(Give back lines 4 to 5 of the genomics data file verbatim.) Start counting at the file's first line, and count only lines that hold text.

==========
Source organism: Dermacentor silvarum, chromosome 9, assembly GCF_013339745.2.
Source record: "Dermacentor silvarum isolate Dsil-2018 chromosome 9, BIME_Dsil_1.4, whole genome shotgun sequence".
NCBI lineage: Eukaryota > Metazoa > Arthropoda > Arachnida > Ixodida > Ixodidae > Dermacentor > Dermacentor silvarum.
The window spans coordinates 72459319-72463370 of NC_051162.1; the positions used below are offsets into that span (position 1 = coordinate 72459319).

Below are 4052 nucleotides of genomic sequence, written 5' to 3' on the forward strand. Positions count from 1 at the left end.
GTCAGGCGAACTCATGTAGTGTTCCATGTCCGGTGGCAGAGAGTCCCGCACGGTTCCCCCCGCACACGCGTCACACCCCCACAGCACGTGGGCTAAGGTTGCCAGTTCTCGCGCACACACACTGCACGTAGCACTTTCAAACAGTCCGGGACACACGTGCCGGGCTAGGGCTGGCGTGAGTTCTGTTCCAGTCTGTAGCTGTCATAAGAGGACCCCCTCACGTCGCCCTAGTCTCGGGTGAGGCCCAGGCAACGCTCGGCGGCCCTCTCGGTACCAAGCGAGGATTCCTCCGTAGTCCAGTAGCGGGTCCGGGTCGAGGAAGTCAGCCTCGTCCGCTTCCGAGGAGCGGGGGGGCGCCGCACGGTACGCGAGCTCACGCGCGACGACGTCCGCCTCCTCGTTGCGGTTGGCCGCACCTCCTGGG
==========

The window spans coordinates 72459319-72463370 of NC_051162.1; the positions used below are offsets into that span (position 1 = coordinate 72459319).

Below are 4052 nucleotides of genomic sequence, written 5' to 3' on the forward strand. Positions count from 1 at the left end.